Julia M. White
Teaching and Leadership
The Atrocity Studies and Practices of Social Justice Minor provides a broad interdisciplinary approach to an understanding of the Holocaust (which was the foundation of international treaties and conventions and the event that defined the word genocide), other genocides / atrocities that took place before and after the Holocaust, issues of social justice and violations of human rights, and efforts to confront the past and transform the future. It addresses a central tenet of education: What does it mean to be a responsible citizen in a democratic society?
The minor will help students realize that:
• Democratic institutions and values are not automatically sustained but need to be appreciated, nurtured, and protected.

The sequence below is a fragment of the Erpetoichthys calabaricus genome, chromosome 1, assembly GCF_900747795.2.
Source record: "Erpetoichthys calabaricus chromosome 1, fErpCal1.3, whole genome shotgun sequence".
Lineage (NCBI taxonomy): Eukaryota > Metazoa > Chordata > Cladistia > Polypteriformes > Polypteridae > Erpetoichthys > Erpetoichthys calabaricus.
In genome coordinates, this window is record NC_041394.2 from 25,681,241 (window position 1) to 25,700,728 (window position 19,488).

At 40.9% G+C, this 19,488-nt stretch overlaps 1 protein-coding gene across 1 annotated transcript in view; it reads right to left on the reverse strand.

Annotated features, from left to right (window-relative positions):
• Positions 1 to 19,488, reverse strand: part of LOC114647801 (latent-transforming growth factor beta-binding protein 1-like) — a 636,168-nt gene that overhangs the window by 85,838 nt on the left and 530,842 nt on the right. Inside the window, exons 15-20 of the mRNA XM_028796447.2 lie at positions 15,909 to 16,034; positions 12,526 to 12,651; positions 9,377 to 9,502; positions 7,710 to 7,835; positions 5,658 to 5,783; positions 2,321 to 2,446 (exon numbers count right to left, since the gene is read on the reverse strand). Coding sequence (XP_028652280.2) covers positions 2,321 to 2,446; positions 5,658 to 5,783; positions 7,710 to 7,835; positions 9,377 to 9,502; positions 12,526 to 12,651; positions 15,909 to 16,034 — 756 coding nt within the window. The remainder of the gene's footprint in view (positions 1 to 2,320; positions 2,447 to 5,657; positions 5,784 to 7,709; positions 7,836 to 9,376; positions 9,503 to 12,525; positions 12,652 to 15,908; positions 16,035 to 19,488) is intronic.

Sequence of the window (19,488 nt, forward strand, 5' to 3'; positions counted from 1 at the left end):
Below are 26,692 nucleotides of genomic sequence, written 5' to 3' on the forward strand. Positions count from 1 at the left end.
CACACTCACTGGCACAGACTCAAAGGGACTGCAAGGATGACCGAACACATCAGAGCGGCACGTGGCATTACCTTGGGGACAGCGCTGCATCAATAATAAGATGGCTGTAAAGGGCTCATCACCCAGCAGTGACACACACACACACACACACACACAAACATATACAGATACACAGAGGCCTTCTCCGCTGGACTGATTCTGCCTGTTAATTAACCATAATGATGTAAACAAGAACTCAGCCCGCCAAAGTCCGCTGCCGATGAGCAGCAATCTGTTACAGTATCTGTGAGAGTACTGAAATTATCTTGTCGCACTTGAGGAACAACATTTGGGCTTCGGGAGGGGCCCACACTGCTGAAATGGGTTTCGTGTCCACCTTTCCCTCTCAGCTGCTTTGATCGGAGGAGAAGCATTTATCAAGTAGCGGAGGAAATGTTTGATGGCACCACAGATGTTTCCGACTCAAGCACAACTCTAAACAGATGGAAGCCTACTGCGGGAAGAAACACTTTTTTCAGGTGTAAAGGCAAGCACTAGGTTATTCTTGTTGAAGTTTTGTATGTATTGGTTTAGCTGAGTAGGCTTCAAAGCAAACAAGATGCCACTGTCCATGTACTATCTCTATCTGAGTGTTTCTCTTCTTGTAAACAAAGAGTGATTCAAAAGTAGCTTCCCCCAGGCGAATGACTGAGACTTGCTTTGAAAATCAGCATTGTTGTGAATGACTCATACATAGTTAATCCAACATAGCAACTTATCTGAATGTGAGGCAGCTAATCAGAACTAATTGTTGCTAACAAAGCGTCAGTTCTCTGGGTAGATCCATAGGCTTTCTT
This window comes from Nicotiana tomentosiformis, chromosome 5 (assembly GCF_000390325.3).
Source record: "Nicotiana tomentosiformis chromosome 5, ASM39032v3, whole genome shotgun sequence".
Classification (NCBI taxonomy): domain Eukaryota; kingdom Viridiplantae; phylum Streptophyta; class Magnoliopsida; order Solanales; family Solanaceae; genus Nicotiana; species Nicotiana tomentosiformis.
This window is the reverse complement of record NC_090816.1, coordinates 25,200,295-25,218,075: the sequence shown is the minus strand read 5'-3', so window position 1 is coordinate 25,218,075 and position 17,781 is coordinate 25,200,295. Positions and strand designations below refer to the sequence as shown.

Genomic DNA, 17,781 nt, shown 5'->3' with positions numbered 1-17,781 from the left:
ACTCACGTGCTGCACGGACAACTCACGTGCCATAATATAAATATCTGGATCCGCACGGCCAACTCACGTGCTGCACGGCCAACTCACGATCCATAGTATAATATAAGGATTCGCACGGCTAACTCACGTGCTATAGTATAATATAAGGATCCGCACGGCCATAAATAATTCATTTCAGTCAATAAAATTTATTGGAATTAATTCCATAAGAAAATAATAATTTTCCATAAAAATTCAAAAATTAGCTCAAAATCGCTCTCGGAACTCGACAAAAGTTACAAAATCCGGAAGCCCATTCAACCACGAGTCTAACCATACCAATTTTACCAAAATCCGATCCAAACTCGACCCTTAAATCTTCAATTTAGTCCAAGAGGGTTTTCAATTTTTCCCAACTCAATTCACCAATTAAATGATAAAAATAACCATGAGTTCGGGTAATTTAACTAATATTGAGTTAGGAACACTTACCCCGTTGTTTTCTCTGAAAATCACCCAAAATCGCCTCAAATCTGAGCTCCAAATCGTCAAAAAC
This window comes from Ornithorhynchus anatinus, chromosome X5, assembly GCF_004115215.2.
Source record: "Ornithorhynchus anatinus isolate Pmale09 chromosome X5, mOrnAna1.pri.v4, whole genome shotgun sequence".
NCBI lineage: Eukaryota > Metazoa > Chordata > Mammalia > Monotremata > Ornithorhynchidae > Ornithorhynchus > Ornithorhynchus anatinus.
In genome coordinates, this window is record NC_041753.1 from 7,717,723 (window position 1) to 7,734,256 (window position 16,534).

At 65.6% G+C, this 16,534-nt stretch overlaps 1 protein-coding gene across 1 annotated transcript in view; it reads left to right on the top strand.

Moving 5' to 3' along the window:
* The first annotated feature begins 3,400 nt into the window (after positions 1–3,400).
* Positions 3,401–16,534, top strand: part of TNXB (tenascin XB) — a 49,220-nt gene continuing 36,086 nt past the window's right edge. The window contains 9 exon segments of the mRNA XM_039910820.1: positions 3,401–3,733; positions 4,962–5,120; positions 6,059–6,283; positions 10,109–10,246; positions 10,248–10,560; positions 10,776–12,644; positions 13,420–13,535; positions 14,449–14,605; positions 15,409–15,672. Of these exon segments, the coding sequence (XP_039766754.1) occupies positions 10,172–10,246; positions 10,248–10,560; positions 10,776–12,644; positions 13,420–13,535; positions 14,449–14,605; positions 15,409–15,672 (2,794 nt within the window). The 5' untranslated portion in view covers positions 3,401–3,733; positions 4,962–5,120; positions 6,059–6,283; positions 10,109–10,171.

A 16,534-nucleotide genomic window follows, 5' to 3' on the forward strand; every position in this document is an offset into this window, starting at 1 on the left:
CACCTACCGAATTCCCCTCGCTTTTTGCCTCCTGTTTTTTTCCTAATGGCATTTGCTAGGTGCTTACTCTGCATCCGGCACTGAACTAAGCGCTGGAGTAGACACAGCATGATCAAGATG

• Silence and indifference to the suffering of others, or to the infringement of human and civil rights in any society-however unintentionally-serve not only to perpetrate the problems but also often to intensify them.
• Genocides/atrocities and human rights violations occur because individuals, organizations and governments make choices that not only legalize discrimination, but also allow prejudice, hatred and ultimately mass murder to occur.
• Individuals and groups can practice and work towards social justice in society and the world.
Admission to the minor requires a 2.8 cumulative grade point average. The minor requires 18 credits, as explained below. At least 12 of the 18 credits must be upper division (300 level or above). Students should become familiar with their college’s rules about double counting courses for more than one minor, and/or for a major and minor, and should carefully plan out how courses will fit with their primary major. Courses must be approved by the minor coordinator. Appropriate courses will be added to the lists below as they occur.